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2019 National River Cleanup Day: Connecting with Nature and Communities

Cleaning up a river is difficult and dirty, but those who stick it through see amazing results. This year’s National River Cleanup Day on Saturday, May 18th was a success on two fronts. First, it brought together a diverse community to accomplish an ambitious goal: clean Coyote Creek. Second, it connected folks with a San Jose natural treasure (that’s right, Coyote Creek!).

Volunteer with cart
Volunteer posing next to a shopping cart full of trash.

On the first front, our volunteers managed to remove over four tons of trash from Coyote Creek (six tons if you count the neighboring volunteer group). The team managed to find over 40 shopping carts, 15 of which were still usable (and collected by the stores). They also found two large, metal ATMs (seriously, these things were massive). Fortunately, the ATMs did not stand a chance when we had a team full of strong Santa Clara University rugby players to carry them. The City of San Jose’s new compactor also made an appearance and chewed those ATMs to bits.

shopping carts
Volunteers collected a large number of usable shopping carts.

This success was in part due to our three valiant group leaders: Colter Cook and Phillips Nguyen of KCCB and Justin Imamura of The Trash Punx. They worked with and managed over 110 volunteers alongside a 0..3 mile stretch of Capitol Expressway. Groups of volunteers came out from all around the South Bay, including Santa Clara University’s Rugby Team, San Jose State University, Church on the Hill, Leland High School, AmeriCorps, and The Trash Punx. It truly was a collage of excellence.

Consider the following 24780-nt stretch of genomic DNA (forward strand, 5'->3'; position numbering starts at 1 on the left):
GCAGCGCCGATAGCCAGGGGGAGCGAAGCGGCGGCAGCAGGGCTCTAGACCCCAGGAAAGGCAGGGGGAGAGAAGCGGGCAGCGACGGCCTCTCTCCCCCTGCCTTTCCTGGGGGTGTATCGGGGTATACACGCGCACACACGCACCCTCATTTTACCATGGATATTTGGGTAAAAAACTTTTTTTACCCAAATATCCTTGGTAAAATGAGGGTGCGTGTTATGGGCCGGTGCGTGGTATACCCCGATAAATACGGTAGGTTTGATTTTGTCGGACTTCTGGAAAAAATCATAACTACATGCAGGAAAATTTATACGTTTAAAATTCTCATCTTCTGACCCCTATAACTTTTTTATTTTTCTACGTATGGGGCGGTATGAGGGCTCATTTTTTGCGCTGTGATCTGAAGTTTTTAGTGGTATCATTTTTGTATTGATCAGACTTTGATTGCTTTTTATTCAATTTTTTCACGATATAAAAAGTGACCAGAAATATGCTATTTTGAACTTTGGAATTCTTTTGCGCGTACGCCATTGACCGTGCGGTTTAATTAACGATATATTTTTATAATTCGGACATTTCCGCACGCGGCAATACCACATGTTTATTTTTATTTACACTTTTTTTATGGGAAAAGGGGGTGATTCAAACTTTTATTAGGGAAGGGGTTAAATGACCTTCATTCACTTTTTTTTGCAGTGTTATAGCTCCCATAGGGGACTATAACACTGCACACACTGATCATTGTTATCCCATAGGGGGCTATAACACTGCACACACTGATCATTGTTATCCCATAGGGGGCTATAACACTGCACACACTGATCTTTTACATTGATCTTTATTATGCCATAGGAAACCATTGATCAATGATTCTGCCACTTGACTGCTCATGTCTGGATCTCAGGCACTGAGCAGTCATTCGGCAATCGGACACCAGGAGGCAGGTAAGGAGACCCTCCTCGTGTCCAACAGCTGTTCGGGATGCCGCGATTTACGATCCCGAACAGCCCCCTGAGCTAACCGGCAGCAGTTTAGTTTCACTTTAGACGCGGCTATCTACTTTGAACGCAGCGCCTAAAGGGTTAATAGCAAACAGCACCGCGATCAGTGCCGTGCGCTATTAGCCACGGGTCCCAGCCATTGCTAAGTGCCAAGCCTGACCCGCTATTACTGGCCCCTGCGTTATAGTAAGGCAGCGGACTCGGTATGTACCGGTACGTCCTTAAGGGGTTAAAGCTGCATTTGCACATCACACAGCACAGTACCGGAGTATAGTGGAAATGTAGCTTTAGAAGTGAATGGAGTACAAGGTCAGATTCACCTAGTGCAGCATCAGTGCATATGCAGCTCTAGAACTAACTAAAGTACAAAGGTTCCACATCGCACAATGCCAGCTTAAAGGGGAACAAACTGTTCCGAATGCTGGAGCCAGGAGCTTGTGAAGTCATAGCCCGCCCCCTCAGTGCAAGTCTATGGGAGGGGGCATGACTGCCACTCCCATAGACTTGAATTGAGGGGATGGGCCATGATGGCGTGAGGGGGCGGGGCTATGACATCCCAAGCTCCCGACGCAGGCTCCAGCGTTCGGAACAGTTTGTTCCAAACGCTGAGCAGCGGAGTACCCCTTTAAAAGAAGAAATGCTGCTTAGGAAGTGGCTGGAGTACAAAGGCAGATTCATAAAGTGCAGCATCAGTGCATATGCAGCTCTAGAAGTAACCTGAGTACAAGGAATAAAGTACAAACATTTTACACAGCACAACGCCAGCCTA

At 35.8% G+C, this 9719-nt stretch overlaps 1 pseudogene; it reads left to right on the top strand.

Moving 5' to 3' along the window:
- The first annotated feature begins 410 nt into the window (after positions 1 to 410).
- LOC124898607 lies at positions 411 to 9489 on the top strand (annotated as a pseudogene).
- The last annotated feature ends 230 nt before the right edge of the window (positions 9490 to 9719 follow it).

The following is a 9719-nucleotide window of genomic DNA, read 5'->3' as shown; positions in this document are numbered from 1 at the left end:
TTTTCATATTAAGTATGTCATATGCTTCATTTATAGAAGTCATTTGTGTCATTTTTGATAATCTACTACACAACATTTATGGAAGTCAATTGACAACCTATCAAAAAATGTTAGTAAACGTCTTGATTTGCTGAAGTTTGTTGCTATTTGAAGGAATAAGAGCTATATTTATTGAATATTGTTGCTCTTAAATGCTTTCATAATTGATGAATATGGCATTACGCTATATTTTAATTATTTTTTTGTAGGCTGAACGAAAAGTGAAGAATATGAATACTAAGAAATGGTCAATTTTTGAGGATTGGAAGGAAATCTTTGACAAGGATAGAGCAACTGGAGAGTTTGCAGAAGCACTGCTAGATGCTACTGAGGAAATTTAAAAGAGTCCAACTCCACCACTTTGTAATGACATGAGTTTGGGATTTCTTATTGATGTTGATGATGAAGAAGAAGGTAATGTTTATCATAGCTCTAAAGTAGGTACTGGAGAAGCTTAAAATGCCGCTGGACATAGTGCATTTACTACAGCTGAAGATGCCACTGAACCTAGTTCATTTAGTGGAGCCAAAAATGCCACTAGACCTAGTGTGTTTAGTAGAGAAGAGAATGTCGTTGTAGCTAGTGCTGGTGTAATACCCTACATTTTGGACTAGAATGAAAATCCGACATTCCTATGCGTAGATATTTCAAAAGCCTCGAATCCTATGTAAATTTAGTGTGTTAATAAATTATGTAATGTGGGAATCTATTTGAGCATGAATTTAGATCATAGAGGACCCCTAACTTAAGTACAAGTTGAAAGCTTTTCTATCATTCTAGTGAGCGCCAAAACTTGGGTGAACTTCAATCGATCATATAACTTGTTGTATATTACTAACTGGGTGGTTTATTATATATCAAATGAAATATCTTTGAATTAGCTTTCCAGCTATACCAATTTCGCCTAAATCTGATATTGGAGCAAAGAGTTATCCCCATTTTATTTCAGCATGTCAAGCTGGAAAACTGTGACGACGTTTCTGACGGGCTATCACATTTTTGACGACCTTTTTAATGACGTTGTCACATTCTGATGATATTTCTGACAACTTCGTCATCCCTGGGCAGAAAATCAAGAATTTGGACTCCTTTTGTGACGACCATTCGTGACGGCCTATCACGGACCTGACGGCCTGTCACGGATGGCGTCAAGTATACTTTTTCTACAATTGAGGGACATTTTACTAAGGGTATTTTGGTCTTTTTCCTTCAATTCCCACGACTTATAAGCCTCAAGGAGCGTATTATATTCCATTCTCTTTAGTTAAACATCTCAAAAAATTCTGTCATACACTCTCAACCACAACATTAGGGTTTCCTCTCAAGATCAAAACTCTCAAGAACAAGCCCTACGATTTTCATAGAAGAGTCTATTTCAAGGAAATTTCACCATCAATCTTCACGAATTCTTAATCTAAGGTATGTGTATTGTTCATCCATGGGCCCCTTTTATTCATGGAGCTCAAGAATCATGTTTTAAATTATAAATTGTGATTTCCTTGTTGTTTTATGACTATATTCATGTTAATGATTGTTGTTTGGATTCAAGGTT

Family volunteers
A family of hard-working volunteers posing for an action shot.

However, this begs the question: what brought people out here in the first place? I asked Nick, who was one of the many Santa Clara University Rugby players present that day. “We’re a rugby team, we’re strong men, and we thought we could come out and help the City clean Coyote Creek.” Nick continued, “Being in a really pristine campus--people call it a bubble--so it’s always interesting to come out here, and actually see the community and help out…” Nick’s testimony really emphasized how central community is to an event such as this; I think we all came out to see the community and help how we could.

ck, a Santa Clara University Rugby player, being interviewed alongside Coyote Creek.

That’s not the only thing that I discovered. I stumbled upon a magnificent sight: at the end of a cleanup zone was a pristine part of Coyote Creek. In fact, there was not a piece of trash in sight! Is this what Coyote Creek used to be like? All that’s missing is an abundance of wildlife (such as some sparkling Chinook salmon). It was truly a beautiful reminder of why we’re all working so hard to clean Coyote Creek. Wendy, a first-time KCCB volunteer, expressed a a sentiment we were all feeling, “[Coyote Creek] is a place where you can go and experience nature, see what we’re a part of.”

A pristine Coyote Creek.
A pristine Coyote Creek.



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